Sharks to focus on defence

Written by Rob Otto (robdylan)

Posted in :Original Content, Sharks, Super Rugby on 10 May 2012 at 08:30
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Sharks coach John Plumtree has hinted that since his side will emphasise results over all else over the coming weeks in Super Rugby, this need to win every game at all costs is likely to see the side emphasise defence more than attack.

Looking to the so-far successful pattern of teams like the Stormers and Chiefs, who have conceded just 9 and 12 tries respectively over the first 11 rounds, the coach is quick to point out that the sides that defend better, hence conceding fewer scores, are those which do better in Super Rugby. This, he says, is something the Sharks want to emulate going forward and will seek to build victories off a platform of strong defence, coupled with territorial dominance.

We saw this against the Highlanders and while ugly, one has to concede that it did, in fact, work in that game, although there were some quite alarming factors to come out of that victory. Strong defence is one thing, but if the Sharks are going to regularly be forced to make over 200 tackles each game – around 250% more than their opponents – then it isn’t going to be very long before the men getting through the bulk of that work, the Coetzees, Breslers and so on, start to break down. Again, while teams in possession tend to be penalised more and make more mistakes, surely conceding two thirds of possession to your opponents cannot be the blueprint on which base a winning game plan?

I concur fully in the need to play in the right parts of the field, but when you’re in those parts, you’re going to need to have an attacking plan too – one that involves holding the ball through the phases and ultimately creating scoring opportunities.

There was far too much aimless kicking from the Sharks at the weekend and my fervent hope is that the coaching staff will make the necessary tweaks to the approach to ensure that defence and pragmatism doesn’t replace “all-out attack from everywhere” as the only string to the bow. The Sharks have been crying out, for a number of years now, for a Plan B; the ability to think on their feet and change the approach within a game if the one they started with clearly isn’t working. My concern right now is that they’re simply switching to a different Plan A, which may yield short-term success but probably won’t take too long for the opposition to figure out.

Not trying to shoot anything down here, but the chances of the Sharks out-boring the Stormers in a few weeks’ time don’t strike me as particularly good. After all, the men from the Cape have been playing this style of defensive rugby for years and have one of the best defence coaches in the land as their mastermind. I doubt the Sharks will really be able to successfully replicate that within just a few weeks, especially given the paucity of specialist coaching options in the bunkers at Kings Park. Not, at least, without all other aspects of their game going to pot.

Still, as Plumtree was quick to point out during Tuesday’s press conference, the Sharks “don’t practice dropping the ball”, so I’m quite confident the attacking game will continue to receive as much emphasis in training as it always has…


  • We need to win, I agree, but against a team like the Force, we need to go out and score the four tries as well..

    We have the team able to do that, the only concern is how this team is being told to play..

  • Comment 1, posted at 10.05.12 08:34:47 by Richard Ferguson Reply
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    Richard Ferguson
  • I agree, we need those bonus points too.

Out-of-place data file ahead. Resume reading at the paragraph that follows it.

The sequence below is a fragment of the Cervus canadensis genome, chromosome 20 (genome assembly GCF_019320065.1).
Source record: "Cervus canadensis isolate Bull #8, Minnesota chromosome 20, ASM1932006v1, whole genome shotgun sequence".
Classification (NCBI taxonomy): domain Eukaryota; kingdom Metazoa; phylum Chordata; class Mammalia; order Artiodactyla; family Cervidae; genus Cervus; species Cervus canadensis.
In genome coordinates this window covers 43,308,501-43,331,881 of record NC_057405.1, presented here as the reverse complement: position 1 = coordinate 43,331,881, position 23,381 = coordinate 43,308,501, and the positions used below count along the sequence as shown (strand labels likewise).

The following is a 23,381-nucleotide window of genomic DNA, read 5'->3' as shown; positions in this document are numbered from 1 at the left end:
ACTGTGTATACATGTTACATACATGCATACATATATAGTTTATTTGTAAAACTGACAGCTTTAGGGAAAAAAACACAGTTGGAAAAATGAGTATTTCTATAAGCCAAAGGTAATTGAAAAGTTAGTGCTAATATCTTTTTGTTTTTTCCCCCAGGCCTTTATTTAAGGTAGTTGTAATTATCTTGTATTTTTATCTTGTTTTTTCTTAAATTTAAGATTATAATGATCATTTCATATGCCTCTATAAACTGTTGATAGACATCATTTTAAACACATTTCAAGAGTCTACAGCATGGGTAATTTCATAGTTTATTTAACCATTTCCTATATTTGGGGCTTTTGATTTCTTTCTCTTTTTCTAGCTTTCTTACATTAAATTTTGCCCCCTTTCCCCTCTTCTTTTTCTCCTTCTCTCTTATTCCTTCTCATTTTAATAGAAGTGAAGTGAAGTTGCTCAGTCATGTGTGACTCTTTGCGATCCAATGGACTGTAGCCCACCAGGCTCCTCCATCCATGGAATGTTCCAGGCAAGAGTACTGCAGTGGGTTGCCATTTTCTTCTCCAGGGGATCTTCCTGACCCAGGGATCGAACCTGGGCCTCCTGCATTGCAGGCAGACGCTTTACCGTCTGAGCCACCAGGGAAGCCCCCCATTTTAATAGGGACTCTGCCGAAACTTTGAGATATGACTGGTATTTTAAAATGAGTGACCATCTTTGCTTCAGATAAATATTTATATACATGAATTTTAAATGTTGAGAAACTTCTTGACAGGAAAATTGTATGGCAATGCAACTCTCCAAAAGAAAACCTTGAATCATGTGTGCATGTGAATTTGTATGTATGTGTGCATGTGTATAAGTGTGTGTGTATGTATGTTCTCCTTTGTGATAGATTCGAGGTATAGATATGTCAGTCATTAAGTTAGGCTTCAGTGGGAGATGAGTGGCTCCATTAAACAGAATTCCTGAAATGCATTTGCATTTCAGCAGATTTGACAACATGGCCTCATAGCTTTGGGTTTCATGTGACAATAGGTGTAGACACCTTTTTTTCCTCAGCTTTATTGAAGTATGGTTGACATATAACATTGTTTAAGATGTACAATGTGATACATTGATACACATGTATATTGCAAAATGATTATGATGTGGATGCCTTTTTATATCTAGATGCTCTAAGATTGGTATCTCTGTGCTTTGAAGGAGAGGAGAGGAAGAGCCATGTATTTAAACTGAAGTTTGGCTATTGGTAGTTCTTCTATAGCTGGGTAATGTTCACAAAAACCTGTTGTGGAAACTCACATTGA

• Comment 2, posted at 10.05.12 08:49:53 by JarsonX Reply
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  • I hope this statement was made in the context that the Sharks have been topping the missed tackle stats for almost the whole season, and not as a shift in approach.

    All we asking for is a balanced approach. There are a number of tactics available to a team, and a good balanced team will make use of the most appropriate tactic for the situation. For example I think even the kick-and-chase has it merits – especially last week in the rain. However if it is overdone and not executed 100% every time, it can actually be very risky and leave you open to counter attack.

    The Sharks have made good progress in some areas – e.g. we are the top off-loading SA team. The point is to keep working on the weak areas such as retaining the ball in the opposition 22

    The point is not to overdo any tactic and become predictable. That is what I admire about the Crusaders – they are very adept at varying their tactics depending on the situation.

  • Comment 3, posted at 10.05.12 08:52:08 by Bokhoring Reply
  • ” the coach is quick to point out that the sides that defend better, hence conceding fewer scores, are those which do better in Super Rugby.”

    You reckon, Plum? 🙄

  • Comment 4, posted at 10.05.12 09:04:12 by Ben Reply
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  • Interesting thing is that the Sharks tops the stats on tackles made 1603 vs. the Stormers on 1357.

  • Comment 5, posted at 10.05.12 09:10:06 by Bokhoring Reply
  • We have the team to win these games. The question is do we have the brains behind the scenes to maximise the talent. I do think it is both the players and the coaches at fault for the poor skills.

  • Comment 6, posted at 10.05.12 09:12:55 by lostfish Reply
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  • @Bokhoring (Comment 5) :
    That’s the thing about focusing on individual aspects – things are generally systemic and you miss important points.

    You raise the question of the impact of the Sharks kicking game and lack of respect for possession – the volume of tackles we have to make and the number of defensive rucks we have to attend is linked to that.

    So is the number of injuries, missed tackles and ruck penalties.

  • Comment 7, posted at 10.05.12 09:37:15 by Big Fish Reply
    Big Fish
  • @Ben (Comment 4) : Hahaha. That was exactly my thought as well. Defense wins games? Like DUH dude!! 😆

  • Comment 8, posted at 10.05.12 09:57:35 by rhineshark Reply